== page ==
Tag Archives: Alison Entrekin

Odyssey – the Aarhus 39

We have a lot in common. But also, we don’t. That’s no bad thing, though.

Daniel Hahn has edited this collection of translated short stories. I think there are 21 in this, the older, group of stories of journeys from around Europe. If the list of names looks longer than 21, that is because the stories have both illustrators and translators as well as authors. So it’s been a big job to do, this collaboration with the Hay Festival in Aarhus. The Aarhus 39 stands for all the authors involved, as there is a collection for younger readers as well. (And personally I’d prefer to write Århus, but I can’t have everything.)

Odyssey - Aarhus 39

Anyway, this is very interesting. Daniel points out how similar [young] people are, wherever they come from. I agree, but it’s also obvious that we are different. Equal in worth and importance, but a little bit just ourselves.

Another thing about all the languages the stories were written in. You look at the name of the author and you think you know what language they use. But you could be wrong. So many seem to have made a journey or two themselves, and their stories are in a new language. This is fascinating and points to a new kind of Europe.

The Nordic short stories seem to be more into drugs, bullying and illegal behaviour. Further south it is more weird and entertaining. But none of that matters; they are stories about being young, and the journeys are either actual journeys, or about someone learning something about themselves.

I can’t possibly describe them, either their contents or the style. There are too many and they are too varied. The stories are short (yes, that is what a short story is), and mostly easy to read, and interestingly illustrated. They make you think.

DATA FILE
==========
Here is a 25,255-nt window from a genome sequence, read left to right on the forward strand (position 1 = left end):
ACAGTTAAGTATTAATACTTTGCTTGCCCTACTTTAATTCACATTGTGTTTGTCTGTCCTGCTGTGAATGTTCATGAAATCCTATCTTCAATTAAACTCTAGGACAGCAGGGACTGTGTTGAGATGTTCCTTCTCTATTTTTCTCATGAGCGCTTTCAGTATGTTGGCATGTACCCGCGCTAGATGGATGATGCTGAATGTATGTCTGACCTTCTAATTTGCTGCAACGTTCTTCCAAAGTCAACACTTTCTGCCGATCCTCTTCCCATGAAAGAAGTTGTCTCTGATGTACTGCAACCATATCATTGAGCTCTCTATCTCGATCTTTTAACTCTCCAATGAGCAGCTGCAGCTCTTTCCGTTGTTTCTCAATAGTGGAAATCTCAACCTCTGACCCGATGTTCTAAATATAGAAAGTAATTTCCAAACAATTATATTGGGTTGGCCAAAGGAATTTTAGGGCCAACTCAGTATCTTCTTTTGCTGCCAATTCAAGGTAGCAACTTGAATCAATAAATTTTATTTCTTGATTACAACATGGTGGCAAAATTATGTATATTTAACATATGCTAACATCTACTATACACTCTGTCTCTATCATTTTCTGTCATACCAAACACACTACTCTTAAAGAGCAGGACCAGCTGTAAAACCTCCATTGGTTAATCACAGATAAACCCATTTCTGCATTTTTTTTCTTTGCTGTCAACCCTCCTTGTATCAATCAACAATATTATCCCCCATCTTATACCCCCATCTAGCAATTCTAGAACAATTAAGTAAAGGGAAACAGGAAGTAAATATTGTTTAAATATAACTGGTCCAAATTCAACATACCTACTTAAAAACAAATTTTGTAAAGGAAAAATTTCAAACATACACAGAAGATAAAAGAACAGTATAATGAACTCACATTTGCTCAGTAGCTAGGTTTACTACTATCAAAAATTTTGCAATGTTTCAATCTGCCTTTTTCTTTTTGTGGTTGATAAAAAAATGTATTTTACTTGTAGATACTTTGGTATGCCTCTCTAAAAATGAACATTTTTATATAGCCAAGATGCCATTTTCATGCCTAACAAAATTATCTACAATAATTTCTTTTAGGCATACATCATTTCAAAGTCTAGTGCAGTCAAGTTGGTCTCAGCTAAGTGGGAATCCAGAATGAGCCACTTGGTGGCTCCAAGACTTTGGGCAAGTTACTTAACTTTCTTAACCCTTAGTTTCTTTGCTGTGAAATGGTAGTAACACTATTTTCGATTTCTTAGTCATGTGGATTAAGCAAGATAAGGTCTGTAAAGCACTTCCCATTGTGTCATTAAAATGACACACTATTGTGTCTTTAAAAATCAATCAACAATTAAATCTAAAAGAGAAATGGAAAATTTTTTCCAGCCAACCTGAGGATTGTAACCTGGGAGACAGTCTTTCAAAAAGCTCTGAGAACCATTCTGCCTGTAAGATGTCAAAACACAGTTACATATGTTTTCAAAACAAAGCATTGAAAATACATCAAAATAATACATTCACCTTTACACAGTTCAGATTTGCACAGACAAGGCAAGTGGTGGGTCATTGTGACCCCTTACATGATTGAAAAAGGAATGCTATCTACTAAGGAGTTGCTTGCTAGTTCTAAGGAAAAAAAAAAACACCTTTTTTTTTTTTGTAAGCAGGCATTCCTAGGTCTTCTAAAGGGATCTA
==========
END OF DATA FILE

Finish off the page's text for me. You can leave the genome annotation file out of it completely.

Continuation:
If I were to criticise anything, it’s the size of the font. It is too small. And the very worthwhile list of all the contributors at the back; well that font is even smaller and made my eyes ache. But this is such a good idea, and we want more of it.

Just in bigger print.

On withered carrots

Can you just imagine the sadness of writing a story with the title The Withered Carrot? No?

Well, our next Easter rabbit has done just that. Poor little Fuzz McFlops is a famous rabbit-writer, but he is rather depressed, so mainly produces sad stuff. One of his ears is shorter than the other and it has always caused him much anguish.

But all of a sudden he gets fan mail from someone who claims to both like what he writes, and who comes up with suggestions for improving the writing as well, which makes Fuzz very angry. And then – partly because this makes his short ear feels funny – he thinks that maybe there is something in these letters after all.

Eva Furnari, Fuzz McFlops

Romance, dear reader. After some correspondence, Fuzz meets up with his fan Charlotte. She’s very nice, and not at all beautiful.

And you know, there is love, and no more withered carrots. Very sweet.

(Translated from Portuguese by Alison Entrekin. We may not have heard of Eva Furnari before, but she’s big in Brazil.)